New Bizarrely Shaped Spoon Worm Discovered In Japan
2013-06-27 13:28:02

Pensoft Publishers A new species of the peculiarly shaped spoon worms has been recently discovered in Japan, and described in the open access journal Zookeys. These animals derive their name from their elongated and spoon-like projection (the proboscis), issuing from the barrel- or sweet potato-like roundish body proper (the trunk). The new species Arhynchite hayaoi was discovered on a sandy tidal flat named Hachi-no-higata of the Seto Inland Sea, Japan. Like most spoon worms, the new...

Heavy Metal Soaked Up By Earthworms
2012-08-20 14:52:08

redOrbit Staff & Wire Reports - Your Universe Online Using Worms For Bioremediation Of Toxic Metals According to researchers writing in the International Journal of Environment and Waste Management, earthworms could be used to remove toxic heavy metals, including cadmium and lead, from solid waste from domestic trash collection and waste from vegetable and flower markets. Three species of earthworm, Eudrilus eugeniae, Eisenia fetida and Perionyx excavates can be used to help in...

shutterstock_37302355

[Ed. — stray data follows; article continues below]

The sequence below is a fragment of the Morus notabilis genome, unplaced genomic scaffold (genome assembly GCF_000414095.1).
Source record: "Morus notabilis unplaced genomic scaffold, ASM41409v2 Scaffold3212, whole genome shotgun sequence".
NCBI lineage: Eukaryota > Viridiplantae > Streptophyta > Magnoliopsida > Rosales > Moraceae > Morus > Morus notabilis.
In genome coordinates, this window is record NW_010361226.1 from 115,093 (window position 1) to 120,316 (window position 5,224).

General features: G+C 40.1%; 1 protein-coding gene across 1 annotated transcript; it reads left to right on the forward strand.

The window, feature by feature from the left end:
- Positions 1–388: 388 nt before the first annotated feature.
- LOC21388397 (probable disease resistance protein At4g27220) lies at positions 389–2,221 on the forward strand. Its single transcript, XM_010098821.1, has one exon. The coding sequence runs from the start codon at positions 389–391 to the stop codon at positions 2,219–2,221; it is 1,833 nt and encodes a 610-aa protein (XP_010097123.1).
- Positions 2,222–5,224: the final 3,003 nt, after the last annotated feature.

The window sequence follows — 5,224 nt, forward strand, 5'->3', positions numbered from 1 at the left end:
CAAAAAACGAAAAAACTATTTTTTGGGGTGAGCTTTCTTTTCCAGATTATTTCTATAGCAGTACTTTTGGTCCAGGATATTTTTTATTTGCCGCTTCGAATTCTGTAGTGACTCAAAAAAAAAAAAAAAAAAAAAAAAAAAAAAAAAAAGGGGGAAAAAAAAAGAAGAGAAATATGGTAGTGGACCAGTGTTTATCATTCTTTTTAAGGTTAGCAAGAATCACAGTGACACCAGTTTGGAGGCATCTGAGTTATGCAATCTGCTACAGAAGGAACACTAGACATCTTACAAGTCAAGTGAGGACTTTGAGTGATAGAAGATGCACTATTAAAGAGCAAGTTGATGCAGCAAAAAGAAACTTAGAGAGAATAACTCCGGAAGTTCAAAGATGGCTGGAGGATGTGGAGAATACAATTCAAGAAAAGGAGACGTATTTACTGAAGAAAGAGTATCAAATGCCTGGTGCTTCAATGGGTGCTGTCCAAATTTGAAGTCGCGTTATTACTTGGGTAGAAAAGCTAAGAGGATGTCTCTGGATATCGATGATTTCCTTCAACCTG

2012-08-11 08:57:40

Lee Rannals for redOrbit.com - Your Universe Online Scientists have engineered a soft autonomous robot that crawls across surfaces similar to how an earthworm moves. The robot developed by researchers at MIT, Harvard University and Seoul National University is made almost entirely of soft materials, giving it the ability to be stepped on and inch away without a dent. The "Meshworm" robot has an "artificial muscle" that was created from wire made of nickel and titanium. Researchers...

Earthworm Species Thriving In Ireland As Global Temperatures Rise
2012-07-26 07:04:21

Scientists have discovered a thriving population of Mediterranean earthworms in an urban farm in Dublin, Ireland. The findings by University College Dublin scientists published in the journal Biology Letters on 25 July 2012 suggest that rising soil temperatures due to climate change may be extending the geographical habitat range of the earthworm Prosellodrilus amplisetosus. "Soil decomposer species including earthworms are frequently introduced into non-native soils by human activities...